Early Childhood Development in Jordan


The status of Early Childhood Development (ECD) in Jordan

  • There is almost universal coverage for prenatal care, and for delivery care with a skilled attendant.
  • Neonatal mortality, at 15 deaths per 1000 births, is the same as the regional average, but infant mortality, at 18 deaths per 1000, is below the average of 24 deaths per 1000.
  • Immunization campaigns reach most children, with 93% of children age 1 fully immunized.
  • At 8%, stunting is low compared to the regional average (18%). However, large differences exist in children’s early nutritional status.
  • Jordan has the highest rate of children engaged in childhood development activities (82%) in the region, but less than a quarter (22%) of children attend Early Childhood Care and Education (ECCE).
  • Jordan has a very high rate of violent discipline (91%).

Figure 1. Early childhood development indicators for Jordan (%)


Source: Authors’ calculations based on Jordan DHS 2012

Children in Jordan often have different opportunities of healthy development based on factors beyond their control.

There are substantial differences in the opportunities children face in terms of healthy development and accumulating human capital. Early childhood is when cycles of poverty and inequality are transmitted across generations. Children tend to be consistently advantaged or disadvantaged across a variety of different dimensions of ECD, and can face very different chances in life based on just a few family background characteristics. If we observe a child who lives in rural, south Jordan, in the poorest 20% of households, with uneducated parents (a “least advantaged” child), and compare that child to one who has parents with higher education, is from the richest 20% of households, and lives in an urban part of central Jordan (a “most advantaged” child), we find that they have different chances of healthy early childhood development. Figure 2 presents the chances (predicted chance) of different ECD indicators (based on regressions) for these “least advantaged” and “most advantaged” individuals.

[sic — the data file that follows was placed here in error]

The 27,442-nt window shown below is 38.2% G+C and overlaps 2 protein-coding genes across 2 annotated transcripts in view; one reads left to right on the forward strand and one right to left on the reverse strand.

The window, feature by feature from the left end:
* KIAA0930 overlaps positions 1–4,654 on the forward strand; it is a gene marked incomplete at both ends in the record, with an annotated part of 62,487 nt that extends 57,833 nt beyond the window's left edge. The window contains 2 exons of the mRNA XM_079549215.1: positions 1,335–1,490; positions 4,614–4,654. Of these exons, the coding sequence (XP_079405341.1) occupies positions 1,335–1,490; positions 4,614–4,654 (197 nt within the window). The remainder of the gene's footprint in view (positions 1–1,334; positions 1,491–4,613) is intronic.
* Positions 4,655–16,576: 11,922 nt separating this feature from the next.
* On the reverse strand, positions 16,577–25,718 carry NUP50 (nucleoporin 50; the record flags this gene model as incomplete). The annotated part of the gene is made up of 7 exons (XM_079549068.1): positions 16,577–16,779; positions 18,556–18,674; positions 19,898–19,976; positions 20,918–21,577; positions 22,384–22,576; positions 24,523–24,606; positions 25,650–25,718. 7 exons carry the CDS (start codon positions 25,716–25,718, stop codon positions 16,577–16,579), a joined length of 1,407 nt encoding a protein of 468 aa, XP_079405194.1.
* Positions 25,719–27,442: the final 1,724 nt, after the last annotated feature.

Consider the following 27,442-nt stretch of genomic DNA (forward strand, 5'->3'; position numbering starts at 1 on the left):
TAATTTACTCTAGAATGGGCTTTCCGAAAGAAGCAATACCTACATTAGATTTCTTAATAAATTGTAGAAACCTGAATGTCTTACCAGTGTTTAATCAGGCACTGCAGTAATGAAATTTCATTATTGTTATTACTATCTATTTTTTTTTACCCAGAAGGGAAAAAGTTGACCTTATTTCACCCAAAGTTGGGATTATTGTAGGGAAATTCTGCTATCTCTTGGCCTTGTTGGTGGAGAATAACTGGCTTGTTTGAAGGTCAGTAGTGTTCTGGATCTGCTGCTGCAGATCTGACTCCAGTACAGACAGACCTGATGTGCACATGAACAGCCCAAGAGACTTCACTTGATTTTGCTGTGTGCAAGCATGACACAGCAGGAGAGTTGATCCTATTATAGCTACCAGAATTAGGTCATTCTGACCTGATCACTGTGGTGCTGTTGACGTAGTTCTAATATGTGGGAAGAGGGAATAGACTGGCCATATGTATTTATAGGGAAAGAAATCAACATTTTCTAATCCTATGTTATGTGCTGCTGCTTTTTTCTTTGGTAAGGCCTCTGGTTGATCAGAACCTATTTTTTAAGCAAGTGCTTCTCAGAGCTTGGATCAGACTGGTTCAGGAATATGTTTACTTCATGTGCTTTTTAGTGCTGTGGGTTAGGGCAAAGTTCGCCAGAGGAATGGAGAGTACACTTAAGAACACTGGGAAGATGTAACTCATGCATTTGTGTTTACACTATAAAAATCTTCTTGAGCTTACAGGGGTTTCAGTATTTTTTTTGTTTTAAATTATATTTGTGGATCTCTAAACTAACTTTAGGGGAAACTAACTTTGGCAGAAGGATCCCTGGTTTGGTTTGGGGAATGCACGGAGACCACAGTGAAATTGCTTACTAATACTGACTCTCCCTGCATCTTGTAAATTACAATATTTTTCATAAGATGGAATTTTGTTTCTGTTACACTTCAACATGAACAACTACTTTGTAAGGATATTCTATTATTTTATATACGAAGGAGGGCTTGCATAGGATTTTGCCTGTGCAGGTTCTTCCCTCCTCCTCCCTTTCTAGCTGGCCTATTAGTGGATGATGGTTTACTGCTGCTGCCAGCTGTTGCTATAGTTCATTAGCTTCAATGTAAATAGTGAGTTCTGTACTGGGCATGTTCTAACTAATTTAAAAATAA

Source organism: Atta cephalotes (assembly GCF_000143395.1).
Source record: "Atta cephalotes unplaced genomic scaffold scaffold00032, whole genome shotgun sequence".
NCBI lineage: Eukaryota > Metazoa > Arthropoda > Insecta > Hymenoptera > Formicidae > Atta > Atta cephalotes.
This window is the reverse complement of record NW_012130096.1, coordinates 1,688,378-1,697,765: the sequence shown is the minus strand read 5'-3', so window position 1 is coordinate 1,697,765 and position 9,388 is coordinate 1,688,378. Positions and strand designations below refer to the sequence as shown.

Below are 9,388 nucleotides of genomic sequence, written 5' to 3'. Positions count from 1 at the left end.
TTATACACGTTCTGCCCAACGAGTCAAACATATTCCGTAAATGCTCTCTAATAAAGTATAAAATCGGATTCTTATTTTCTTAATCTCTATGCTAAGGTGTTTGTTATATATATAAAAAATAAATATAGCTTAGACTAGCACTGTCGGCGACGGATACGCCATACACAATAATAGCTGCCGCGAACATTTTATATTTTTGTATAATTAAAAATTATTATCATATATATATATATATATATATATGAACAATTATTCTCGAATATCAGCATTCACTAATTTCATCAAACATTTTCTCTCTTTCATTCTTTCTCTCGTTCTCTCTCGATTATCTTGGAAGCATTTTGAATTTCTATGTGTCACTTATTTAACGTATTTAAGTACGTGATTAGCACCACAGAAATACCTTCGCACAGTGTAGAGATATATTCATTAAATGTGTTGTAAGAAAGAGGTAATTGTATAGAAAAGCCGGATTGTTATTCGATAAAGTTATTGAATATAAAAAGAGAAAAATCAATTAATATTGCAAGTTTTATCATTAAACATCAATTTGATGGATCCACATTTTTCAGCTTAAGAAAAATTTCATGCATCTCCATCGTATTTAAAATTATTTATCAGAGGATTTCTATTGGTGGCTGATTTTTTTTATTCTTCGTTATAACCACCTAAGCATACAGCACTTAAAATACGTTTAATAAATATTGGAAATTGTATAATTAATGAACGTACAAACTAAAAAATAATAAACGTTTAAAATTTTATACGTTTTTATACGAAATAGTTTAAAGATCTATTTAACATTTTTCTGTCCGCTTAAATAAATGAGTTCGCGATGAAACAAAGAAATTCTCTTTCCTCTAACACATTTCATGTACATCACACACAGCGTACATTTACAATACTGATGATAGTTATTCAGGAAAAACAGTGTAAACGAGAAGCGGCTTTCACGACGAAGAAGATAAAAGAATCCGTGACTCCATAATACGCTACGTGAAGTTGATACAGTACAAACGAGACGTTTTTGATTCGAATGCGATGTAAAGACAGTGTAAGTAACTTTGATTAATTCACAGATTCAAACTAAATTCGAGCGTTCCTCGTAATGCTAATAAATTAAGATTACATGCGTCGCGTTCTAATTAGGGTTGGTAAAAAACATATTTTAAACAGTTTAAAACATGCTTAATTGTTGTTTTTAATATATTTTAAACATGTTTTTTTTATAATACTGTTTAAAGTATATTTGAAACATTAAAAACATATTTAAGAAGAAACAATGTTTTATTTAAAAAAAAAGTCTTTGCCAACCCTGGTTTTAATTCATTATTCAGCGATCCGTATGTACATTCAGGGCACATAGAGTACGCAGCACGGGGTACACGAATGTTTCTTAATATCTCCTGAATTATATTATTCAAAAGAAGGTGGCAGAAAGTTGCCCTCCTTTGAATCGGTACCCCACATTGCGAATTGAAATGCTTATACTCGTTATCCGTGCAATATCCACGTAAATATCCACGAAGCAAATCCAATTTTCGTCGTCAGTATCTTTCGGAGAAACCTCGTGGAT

For every single indicator, the least advantaged child faces having poorer ECD indicators. Gaps in prenatal and delivery care are relatively small, with the most advantaged child 2 percentage points more likely to get prenatal care, and 5 percentage points more likely to get delivery care. There are large gaps in being fully immunized, with the most advantaged child having an 89% chance but a least advantaged child only a 33% chance. The least advantaged child is 27 percentage points and 17 times more likely to be stunted. The least advantaged child is 45 percentage points less likely to have experienced childhood development activities, and 34 percentage points more likely to be violently disciplined. While the least advantaged child has a 5% chance of attending ECCE, the most advantaged child has a 44% chance. This means that the most advantaged child is almost nine times as likely to experience ECCE  which would help him/her develop cognitively, socially, and emotionally.

Figure 2. Inequality in the chances for healthy early childhood development (%)


Source: Authors’ simulations of chances for a “most advantaged” and a “least advantaged” child based on calculations using Jordan DHS 2012